OTTAWA – Canada’s inflation rate slowed last month, hitting 3.1 per cent in June on a year-over-year basis.
That’s down from a 3.6 per cent gain in May, the largest yearly increase in a decade, according to Statistics Canada.
The agency says part of the reading for June has to do with comparing prices to the lows recorded in the same month last year, as the COVID-19 pandemic continued to impact businesses and communities across the country.
Gasoline prices, for instance, saw a year-over-year rise of 32 per cent in June compared with 43.4 per cent in May because gasoline prices had partially recovered in June 2020 after plummeting at the start of the pandemic.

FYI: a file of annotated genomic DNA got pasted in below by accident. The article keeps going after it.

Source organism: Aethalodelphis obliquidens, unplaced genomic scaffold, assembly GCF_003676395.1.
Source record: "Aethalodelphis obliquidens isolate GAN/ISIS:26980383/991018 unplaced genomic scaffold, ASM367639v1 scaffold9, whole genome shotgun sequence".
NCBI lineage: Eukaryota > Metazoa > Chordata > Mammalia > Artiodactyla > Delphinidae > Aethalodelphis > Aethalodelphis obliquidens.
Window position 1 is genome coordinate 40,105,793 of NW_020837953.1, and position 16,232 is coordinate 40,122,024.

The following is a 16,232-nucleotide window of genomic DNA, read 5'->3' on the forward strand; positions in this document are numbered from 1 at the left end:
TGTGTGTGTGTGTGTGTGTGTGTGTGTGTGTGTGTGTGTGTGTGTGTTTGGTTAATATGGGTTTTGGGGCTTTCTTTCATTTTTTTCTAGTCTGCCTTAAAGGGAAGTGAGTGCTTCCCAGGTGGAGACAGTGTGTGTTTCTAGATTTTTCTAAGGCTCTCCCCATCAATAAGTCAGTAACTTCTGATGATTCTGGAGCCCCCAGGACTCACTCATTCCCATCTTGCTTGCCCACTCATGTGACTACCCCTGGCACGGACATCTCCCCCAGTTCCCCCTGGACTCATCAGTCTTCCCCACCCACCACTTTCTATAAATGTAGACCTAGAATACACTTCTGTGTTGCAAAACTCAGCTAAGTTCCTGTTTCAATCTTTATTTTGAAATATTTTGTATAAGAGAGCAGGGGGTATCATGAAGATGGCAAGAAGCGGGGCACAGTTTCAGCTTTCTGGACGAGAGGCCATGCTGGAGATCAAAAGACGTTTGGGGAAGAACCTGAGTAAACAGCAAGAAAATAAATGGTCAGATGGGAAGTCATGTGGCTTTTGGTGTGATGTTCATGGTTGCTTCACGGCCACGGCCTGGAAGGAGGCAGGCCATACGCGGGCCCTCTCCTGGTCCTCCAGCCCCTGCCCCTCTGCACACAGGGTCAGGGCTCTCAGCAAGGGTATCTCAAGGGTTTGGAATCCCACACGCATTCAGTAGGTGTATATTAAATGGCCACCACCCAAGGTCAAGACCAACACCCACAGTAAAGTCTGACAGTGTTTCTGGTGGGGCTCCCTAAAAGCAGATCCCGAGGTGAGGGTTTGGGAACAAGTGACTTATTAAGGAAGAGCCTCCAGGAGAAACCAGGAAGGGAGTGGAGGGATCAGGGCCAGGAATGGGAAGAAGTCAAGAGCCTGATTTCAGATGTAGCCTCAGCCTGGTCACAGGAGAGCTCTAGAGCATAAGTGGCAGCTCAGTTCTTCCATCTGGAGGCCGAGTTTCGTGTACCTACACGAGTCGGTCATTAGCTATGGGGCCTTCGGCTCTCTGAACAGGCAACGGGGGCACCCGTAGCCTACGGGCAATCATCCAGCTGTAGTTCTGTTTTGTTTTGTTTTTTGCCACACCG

Excluding gasoline prices, the annual rate of inflation would have been 2.2 per cent, the agency adds.
Meanwhile, the CPI rose 0.3 per cent in June on a monthly basis, down from a 0.5 per cent increase in May.